Although parents dislike the bribing or bargaining with their kids to make them eat healthy, they should know that they are doing their offspring a tremendous favor, and will eventually be rewarded for their persistence.
We all should consume nutritious foods, but children more so than grown-ups who stopped growing, and whose energy levels no longer are as vibrant as those of toddlers and teens. Young bodies crave lots of vitamins, minerals and fiber, vital supplements generally found only in nutritious foods.
high in sugar and fat are low in minerals and vitamins. Their consumption
should be limited. Introduce your kids to healthy snacks, such as fruits or yoghurt.
If they insist on something more substantial, make them a sandwich instead of
handing them a bag of chips.
You can also talk to them about the “Food Pyramid,” a list of foods broken down by nutritional value. You can use these groups to determine which foods you should eat often, and which ones to avoid.
Group 1. Extremely healthy foods
These foods should be consumed by your children as often as possible. They are a good source of energy.
- Fruits and vegetables
- Rice and pasta
- Beans and lentils.
These are all foods derived from plants; they are rich in vitamins, minerals and fiber and can help prevent diseases. Don’t stick to just one kind, but mix and match to get a better variety of the substances they contain. Children should eat at least 6 to 11 servings from this category.
Group 2. Acceptable foods
These foods still contribute to your health, but should be consumed in moderation. Children need at least have 3 servings a day from this group.
- Dairy products such as milk, cheeses and low-fat yoghurts
- Lean meat
- Skinless chicken
- Dry beans
These foods provide the protein your children need to help build strong muscles. They can also repair injuries. Some of these foods also contain important minerals like calcium and iron, which your kids need to grow strong bones and keep up their energy level.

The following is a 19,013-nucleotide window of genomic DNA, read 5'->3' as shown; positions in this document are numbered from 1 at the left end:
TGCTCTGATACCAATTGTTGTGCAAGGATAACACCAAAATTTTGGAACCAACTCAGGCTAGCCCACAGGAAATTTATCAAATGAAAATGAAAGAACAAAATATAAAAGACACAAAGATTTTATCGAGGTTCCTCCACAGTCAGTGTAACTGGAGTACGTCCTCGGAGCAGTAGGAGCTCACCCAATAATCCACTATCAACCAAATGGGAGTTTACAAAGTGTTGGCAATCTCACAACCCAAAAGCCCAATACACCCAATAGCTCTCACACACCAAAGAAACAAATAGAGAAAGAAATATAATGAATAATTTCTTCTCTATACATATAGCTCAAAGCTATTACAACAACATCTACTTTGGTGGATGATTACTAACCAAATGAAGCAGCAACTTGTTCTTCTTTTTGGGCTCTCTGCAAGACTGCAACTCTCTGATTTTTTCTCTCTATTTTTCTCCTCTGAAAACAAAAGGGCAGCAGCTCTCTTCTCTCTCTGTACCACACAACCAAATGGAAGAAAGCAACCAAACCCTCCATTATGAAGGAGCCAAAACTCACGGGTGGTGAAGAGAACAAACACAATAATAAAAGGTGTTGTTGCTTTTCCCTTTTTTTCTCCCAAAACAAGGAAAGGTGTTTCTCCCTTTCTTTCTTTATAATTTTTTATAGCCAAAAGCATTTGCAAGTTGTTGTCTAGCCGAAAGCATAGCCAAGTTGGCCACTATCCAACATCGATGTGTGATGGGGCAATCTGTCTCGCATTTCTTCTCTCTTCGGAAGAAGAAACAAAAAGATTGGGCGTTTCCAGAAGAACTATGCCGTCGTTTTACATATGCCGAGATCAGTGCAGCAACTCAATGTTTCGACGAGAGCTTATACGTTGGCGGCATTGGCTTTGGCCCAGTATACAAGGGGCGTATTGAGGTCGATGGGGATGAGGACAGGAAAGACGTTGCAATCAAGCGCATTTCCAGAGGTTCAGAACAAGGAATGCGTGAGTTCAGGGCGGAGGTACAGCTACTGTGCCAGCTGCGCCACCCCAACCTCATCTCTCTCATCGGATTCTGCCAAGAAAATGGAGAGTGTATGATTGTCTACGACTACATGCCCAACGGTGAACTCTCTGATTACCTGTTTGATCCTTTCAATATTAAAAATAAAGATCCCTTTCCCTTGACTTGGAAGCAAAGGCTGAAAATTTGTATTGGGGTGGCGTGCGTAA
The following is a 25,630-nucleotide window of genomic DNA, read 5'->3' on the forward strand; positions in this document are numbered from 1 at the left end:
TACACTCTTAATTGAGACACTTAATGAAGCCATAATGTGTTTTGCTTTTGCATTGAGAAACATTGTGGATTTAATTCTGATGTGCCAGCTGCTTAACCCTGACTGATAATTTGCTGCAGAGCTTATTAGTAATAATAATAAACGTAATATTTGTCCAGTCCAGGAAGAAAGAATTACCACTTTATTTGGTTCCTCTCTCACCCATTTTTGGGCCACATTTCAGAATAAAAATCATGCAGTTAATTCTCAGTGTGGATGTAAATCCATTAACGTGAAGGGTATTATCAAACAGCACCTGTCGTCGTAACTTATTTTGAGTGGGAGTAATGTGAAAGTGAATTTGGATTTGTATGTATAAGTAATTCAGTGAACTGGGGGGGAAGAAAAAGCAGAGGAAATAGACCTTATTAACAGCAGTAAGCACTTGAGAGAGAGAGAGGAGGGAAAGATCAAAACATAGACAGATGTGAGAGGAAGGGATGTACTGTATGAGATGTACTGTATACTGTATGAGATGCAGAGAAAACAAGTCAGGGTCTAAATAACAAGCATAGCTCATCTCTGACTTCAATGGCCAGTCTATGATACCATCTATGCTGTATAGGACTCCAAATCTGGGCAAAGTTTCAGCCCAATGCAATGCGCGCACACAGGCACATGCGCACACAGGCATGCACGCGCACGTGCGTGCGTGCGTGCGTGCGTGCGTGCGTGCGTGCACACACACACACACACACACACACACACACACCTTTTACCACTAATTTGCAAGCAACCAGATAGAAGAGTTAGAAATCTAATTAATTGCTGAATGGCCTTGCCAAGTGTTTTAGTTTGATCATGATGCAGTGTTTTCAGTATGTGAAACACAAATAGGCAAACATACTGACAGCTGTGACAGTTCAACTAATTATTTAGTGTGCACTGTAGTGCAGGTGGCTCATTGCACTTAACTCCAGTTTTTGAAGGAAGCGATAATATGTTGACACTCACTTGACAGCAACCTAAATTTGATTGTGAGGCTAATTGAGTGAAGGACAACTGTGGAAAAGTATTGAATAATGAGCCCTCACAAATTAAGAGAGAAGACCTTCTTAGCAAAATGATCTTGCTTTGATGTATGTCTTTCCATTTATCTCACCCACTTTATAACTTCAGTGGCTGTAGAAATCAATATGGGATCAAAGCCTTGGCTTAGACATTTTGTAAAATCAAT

Group 3. Foods to avoid
These foods often contain lots of sugar or fat (or both), yet have little nutritional value. They should be avoided by kids who are overweight or less active.
- Chocolate bars
- Cakes, muffins and cookies
- Ice cream
- Sugary condiments, like pancake syrup
The food pyramid consists of all of these foods, with those we need the most on the bottom (the biggest layer), working its way up to the least healthy foods on the top (items we should eat the least).
Things to remember
- Kids should eat healthy foods because they contain vital vitamins, minerals and fiber.
- Have your kids eat a wide variety of nutritious foods from all food groups.
- Limit the snacks and pop – some drinks are loaded with sugar.
- Encourage your kids to drink as much water as possible.
- Have regular family meals so you can monitor what your kids are eating.
- Be a role model for your kids. You too will benefit from a healthy meal plan.
- Involve your children with the cooking and meal planning. Once they understand what is at stake, they will be able to make better decisions about what they eat, even when you are not around.
Join your friends and become a fan of ALFitness on Facebook